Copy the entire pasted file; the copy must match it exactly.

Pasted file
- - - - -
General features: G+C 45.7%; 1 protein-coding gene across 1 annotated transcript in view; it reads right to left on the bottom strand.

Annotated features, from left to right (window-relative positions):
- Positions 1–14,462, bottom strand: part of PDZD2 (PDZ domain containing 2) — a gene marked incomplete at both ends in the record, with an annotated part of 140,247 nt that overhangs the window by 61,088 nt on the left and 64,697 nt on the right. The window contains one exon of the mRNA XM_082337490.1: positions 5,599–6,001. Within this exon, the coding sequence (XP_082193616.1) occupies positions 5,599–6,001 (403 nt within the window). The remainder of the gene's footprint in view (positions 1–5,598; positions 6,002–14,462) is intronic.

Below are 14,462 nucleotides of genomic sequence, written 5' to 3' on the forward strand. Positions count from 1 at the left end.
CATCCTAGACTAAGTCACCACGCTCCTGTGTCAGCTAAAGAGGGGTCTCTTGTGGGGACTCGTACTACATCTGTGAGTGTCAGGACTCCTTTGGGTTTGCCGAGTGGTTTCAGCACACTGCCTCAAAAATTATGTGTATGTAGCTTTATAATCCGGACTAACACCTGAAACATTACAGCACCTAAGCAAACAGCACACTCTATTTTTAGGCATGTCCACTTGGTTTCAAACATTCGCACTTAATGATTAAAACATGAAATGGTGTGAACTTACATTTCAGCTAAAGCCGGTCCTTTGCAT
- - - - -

General features: G+C 45.7%; 1 protein-coding gene across 1 annotated transcript in view; it reads right to left on the bottom strand.

Annotated features, from left to right (window-relative positions):
- Positions 1–14,462, bottom strand: part of PDZD2 (PDZ domain containing 2) — a gene marked incomplete at both ends in the record, with an annotated part of 140,247 nt that overhangs the window by 61,088 nt on the left and 64,697 nt on the right. The window contains one exon of the mRNA XM_082337490.1: positions 5,599–6,001. Within this exon, the coding sequence (XP_082193616.1) occupies positions 5,599–6,001 (403 nt within the window). The remainder of the gene's footprint in view (positions 1–5,598; positions 6,002–14,462) is intronic.

Below are 14,462 nucleotides of genomic sequence, written 5' to 3' on the forward strand. Positions count from 1 at the left end.
CATCCTAGACTAAGTCACCACGCTCCTGTGTCAGCTAAAGAGGGGTCTCTTGTGGGGACTCGTACTACATCTGTGAGTGTCAGGACTCCTTTGGGTTTGCCGAGTGGTTTCAGCACACTGCCTCAAAAATTATGTGTATGTAGCTTTATAATCCGGACTAACACCTGAAACATTACAGCACCTAAGCAAACAGCACACTCTATTTTTAGGCATGTCCACTTGGTTTCAAACATTCGCACTTAATGATTAAAACATGAAATGGTGTGAACTTACATTTCAGCTAAAGCCGGTCCTTTGCAT